Energy price caps are here to ensure you pay a fairer price for your energy and to protect against overcharging.
Are all energy tariffs price capped?
No. The price of your tariff is capped if:
- you use a prepayment meter
- get the government’s Warm Home Discountopen key term pop-up and/or
- are on a 'standard variable' energy tariffopen key term pop-up or a tariff you haven’t chosen (a 'default' tariff)open key term pop-up.
Energy price caps limit the price a supplier can charge you per kWH of electricity and gas (this is the unit measure which your bill is calculated from), not your total bill which will vary depending on how much energy you use.
If you are on a fixed-term energy tariffopen key term pop-up you have chosen, your prices will not be protected by the caps. These tariffs are more likely to be good value.
How do energy price caps work?
You could be protected by:
- a ‘prepayment’ price cap (sometimes called a ‘safeguard tariff’). This applies if you use a prepayment meter to pay for your energy. It lasts until 2020.
- a ‘default tariff’ price cap. This applies if you are on a ‘standard variable’ energy tariff or a tariff you haven’t chosen (a ‘default’ tariff). It started on 1 January 2019.
If you get the government’s Warm Home Discount and are on a 'default' or 'standard variableopen key term pop-up energy tariff, you were protected by the prepayment price cap until the end of 2018, after which you transferred to the ‘default tariff’ price cap.
Will my bills fall?
Yes, if you’re on a poor value deal. Suppliers must cut their prices to the level or below the caps we set. So if you’re on one of the tariffs currently priced above the cap, you will save money.
If costs to supply your energy fall, the cap makes sure suppliers pass on savings. If these costs rise, then you can have peace of mind that the caps ensure price rises are justified, and not the result of supplier profiteering.
Price caps won’t limit your total bill. This will vary depending on how much energy you use.
Your capped tariff under a price cap will depend on many things: how you pay (direct debit or standard creditopen key term pop-up), where you live and what type of meteropen key term pop-up you have. There are regional differences in the caps to reflect how much it costs to transport energy across the energy network to where you live.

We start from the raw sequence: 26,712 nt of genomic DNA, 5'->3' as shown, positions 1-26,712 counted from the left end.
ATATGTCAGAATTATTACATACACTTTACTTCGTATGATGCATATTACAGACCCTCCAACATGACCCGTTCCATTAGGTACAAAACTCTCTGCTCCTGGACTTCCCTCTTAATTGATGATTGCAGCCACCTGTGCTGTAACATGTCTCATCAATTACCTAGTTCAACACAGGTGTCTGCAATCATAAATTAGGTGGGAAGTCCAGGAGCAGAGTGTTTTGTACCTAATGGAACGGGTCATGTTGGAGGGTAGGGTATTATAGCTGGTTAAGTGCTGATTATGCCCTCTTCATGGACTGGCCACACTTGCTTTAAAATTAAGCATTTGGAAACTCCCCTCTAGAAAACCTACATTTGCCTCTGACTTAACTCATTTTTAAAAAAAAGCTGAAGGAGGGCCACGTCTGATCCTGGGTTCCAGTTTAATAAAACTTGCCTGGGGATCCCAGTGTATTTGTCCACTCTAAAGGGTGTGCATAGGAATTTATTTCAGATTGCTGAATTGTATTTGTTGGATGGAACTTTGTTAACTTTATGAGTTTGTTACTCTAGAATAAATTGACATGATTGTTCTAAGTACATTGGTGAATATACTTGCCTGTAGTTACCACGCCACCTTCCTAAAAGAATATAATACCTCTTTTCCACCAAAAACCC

Why have price caps been introduced?
The energy market is not working for all consumers and those who have not switched tariff or energy supplieropen key term pop-up are losing out. More than half of UK households have never switched or have only switched once, and are on more expensive ‘default’ and ‘standard variable’ tariffs as a result.
Ofgem and the UK government have introduced price caps so if you are less active in the market you don’t get left behind or pay an unfair price for your energy. We’re also working to introduce broader reforms, like faster switching times and smart metersopen key term pop-up, to make sure everyone gets a fair deal at all times.
It’s Ofgem’s role – as the energy regulator we’ve been given special duties by the UK government – to set the levels of the price caps. We do this twice a year. Our calculations reflect a broad estimate of how much it costs an efficient supplier to provide gas and/or electricity services to you if you use a prepayment meter or are on a basic 'default' or 'standard variable' energy tariff.
You don’t need to do anything to be price protected – your supplier must apply the caps. They can tell you if your energy tariff is covered by a price cap. They must also write to tell you if your tariff is changed in a way that could disadvantage you, or if the tariff you are on is no longer available.
Even if you are covered, you should still shop around to see if you can save more money by switching to a different tariff or supplier. It is likely there will be offers which could save you even more money on your gas and electricity than staying on an energy tariff covered by the price caps.